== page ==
Phonetics around the world
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Phonetics Around the World. Most of the sound files for this lecture can be found online at: October 22, 2012. Fun Stuff. Voiceless [w] and Cool Whip. Some sound inventories: Piraha and Jhu|hoasi. 3. Burmese voiceless nasals.

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Phonetics Around the World

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Phonetics around the world

Phonetics Around the World

Most of the sound files for this lecture can be found online at:

October 22, 2012

Fun stuff

Fun Stuff

  • Voiceless [w] and Cool Whip.

  • Some sound inventories: Piraha and Jhu|hoasi.

  • 3. Burmese voiceless nasals.

  • Pirah

    • Pirahã is a rather exotic language spoken in the Amazon basin, in Brazil.

      • It has either 10 or 11 phonemes, depending on who’s counting.


    • Pirahã is a controversial language because so many wild claims have been made about it…

      • And it is hard to verify them, due to a lack of research.

    Jhu hoansi


    • Jhu|’hoansi is a Khoisan language spoken by about 30,000 people in southwestern Africa.

      • Mostly in Namibia and Botswana.

    • Jhu|’hoansi has only five vowels: [i], [e], [u], [o], [a].

    • But it has a lot of consonants!

    Jhu hoansi1


    • Jhu|’hoansi was (famously) featured in a movie called The Gods Must Be Crazy.

    • My friend Amanda Miller learned the language during a stint with the Peace Corps back in the ‘90s.

    • She currently does research on the phonetics of the language…

      • She just appeared on the show “Daily Planet” last week!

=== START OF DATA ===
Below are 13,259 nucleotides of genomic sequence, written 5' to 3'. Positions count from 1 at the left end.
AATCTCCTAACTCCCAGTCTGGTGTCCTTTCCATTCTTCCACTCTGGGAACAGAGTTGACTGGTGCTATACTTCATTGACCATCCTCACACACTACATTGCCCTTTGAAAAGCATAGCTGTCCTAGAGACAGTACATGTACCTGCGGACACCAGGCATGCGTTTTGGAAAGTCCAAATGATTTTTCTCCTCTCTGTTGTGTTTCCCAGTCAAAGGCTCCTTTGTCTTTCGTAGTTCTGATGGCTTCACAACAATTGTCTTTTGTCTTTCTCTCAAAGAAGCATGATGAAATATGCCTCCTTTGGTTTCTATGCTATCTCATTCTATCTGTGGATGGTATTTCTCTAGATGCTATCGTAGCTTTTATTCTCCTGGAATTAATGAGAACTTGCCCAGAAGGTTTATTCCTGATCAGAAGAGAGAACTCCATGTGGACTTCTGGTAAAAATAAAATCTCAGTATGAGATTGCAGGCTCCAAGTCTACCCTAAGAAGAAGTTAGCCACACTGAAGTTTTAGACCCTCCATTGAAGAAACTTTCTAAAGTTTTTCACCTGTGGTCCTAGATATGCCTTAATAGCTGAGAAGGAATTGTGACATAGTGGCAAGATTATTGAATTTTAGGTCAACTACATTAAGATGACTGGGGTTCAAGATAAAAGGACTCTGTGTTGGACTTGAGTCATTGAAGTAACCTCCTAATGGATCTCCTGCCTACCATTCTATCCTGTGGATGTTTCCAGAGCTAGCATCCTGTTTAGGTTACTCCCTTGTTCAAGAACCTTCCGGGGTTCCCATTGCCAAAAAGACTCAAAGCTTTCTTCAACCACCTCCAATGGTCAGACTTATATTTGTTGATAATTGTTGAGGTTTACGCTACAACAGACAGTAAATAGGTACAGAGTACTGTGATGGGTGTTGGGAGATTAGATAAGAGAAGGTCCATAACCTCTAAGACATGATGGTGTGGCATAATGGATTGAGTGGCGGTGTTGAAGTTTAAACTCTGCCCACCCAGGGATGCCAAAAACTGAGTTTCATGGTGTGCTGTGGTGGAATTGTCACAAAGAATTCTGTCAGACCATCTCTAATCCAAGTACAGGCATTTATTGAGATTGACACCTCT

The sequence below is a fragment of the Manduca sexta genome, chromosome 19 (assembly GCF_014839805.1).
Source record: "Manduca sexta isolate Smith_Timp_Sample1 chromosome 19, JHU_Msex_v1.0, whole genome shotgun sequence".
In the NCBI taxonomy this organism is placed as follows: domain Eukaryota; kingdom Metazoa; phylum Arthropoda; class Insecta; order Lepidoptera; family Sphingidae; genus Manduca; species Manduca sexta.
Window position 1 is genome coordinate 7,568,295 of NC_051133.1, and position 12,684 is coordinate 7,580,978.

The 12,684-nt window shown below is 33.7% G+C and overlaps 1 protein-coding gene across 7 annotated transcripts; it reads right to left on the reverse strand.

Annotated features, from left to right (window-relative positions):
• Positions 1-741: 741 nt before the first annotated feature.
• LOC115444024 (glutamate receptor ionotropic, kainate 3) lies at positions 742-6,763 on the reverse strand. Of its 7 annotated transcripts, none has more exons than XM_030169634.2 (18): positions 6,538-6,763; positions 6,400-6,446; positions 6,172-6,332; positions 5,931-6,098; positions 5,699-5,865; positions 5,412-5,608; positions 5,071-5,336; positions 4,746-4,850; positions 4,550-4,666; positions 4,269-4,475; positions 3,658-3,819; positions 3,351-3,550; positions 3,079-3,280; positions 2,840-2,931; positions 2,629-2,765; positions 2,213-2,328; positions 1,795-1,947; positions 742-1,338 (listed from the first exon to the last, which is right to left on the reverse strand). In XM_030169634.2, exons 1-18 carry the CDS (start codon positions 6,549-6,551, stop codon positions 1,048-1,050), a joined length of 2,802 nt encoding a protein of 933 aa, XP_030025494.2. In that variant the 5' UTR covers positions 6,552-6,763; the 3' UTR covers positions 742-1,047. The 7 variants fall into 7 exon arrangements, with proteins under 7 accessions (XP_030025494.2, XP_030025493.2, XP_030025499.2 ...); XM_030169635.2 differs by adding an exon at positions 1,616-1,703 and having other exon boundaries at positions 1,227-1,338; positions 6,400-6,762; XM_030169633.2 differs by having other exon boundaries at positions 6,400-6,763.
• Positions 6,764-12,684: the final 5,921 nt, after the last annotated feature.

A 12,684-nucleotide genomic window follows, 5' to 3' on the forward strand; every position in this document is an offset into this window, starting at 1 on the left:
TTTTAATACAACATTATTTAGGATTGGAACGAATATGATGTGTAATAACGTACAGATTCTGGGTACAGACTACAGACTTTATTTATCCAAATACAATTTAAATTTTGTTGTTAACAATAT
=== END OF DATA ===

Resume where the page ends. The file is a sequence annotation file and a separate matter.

Phonetics review

    Phonetics Review

    • Last time, we discussed how vowels are articulated along four different dimensions:

    • Height (of tongue)

      high, mid, low

    • Front/backness (of tongue)

      front, central, back

    • Rounding (of lips)

      rounded, unrounded

    • Tenseness

      tense vs. lax



    • Consonants are produced with more obstruction of the airflow through the vocal tract than vowels

    • They are characterized by a different set of attributes:

    • Voicing

      • vocal fold position and movement

    • Place of Articulation

      • location of constriction in the vocal tract

    • Manner of Articulation

      • type of constriction made in the vocal tract

    Moving on

    Moving on…

    • The big picture point for today is:

      • languages can combine a relatively small number of articulatory gestures to make a very large number of different sounds.

    English consonant chart

    English Consonant Chart

    Yes and no

    Yes and No

    • Here’s the complete chart of consonants:

    • Some combinations are unattested

    • Some combinations are impossible

    • Many of these combinations are not found in English



    • There are also combinations of gestures for vowels that English doesn’t use

    note: close = high, open = low, etc...

    Front round

    Front + Round

    • Dutch has vowels that are both front and rounded

    Back unrounded

    Back + Unrounded

    • Vietnamese has vowels that are back and unrounded.

    Nasalized vowels

    Nasalized Vowels

    • Air can flow through the nose during a vowel, too.

    • Examples from French:

    Different consonant combos

    Different Consonant Combos

    • English has bilabial stops, but not bilabial fricatives.